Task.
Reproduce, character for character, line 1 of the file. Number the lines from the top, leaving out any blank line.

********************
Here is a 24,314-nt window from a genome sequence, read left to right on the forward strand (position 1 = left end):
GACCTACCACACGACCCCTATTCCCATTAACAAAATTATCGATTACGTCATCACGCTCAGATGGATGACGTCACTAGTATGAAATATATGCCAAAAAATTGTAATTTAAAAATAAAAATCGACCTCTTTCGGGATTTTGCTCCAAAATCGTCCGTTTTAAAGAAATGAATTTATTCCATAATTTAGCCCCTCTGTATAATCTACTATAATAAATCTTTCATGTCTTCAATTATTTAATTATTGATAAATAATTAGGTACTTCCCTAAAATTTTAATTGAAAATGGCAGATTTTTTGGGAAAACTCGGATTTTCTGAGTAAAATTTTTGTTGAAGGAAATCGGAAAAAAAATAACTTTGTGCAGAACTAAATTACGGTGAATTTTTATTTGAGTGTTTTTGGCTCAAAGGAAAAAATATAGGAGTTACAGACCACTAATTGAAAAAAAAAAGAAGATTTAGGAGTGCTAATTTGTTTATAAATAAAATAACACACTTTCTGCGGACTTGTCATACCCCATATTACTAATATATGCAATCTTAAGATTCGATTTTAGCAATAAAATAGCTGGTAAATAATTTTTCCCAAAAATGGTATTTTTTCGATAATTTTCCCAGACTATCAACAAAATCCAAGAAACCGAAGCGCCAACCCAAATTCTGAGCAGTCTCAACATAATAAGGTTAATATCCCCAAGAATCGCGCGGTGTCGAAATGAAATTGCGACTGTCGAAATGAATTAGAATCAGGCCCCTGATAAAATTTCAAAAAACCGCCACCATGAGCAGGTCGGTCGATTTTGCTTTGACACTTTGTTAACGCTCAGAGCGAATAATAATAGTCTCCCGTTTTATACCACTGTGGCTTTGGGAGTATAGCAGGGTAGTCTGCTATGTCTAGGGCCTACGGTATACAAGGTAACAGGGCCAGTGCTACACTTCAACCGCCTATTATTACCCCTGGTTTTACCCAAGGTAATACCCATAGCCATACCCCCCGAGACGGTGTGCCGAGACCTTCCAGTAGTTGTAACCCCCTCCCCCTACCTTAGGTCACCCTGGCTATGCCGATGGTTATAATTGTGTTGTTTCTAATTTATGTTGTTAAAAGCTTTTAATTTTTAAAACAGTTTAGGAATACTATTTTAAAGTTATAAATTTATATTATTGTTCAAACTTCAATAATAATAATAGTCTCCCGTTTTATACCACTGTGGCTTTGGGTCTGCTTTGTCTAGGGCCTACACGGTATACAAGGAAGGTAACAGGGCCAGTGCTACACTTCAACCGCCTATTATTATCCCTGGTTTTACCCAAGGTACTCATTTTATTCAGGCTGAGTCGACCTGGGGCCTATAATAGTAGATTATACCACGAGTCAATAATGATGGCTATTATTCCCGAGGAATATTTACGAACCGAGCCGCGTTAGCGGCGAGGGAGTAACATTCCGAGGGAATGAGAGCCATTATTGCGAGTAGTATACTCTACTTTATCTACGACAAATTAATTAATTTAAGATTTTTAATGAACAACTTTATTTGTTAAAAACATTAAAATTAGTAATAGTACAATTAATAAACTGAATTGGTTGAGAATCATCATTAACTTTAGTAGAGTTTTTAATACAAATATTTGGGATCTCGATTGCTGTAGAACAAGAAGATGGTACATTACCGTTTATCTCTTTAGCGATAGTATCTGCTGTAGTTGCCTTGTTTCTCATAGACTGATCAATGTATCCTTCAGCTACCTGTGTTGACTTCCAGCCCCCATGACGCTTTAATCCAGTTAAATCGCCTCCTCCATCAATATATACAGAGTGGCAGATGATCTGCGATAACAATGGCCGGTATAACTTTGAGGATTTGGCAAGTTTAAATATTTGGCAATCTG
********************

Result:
Here is a 24,314-nt window from a genome sequence, read left to right on the forward strand (position 1 = left end):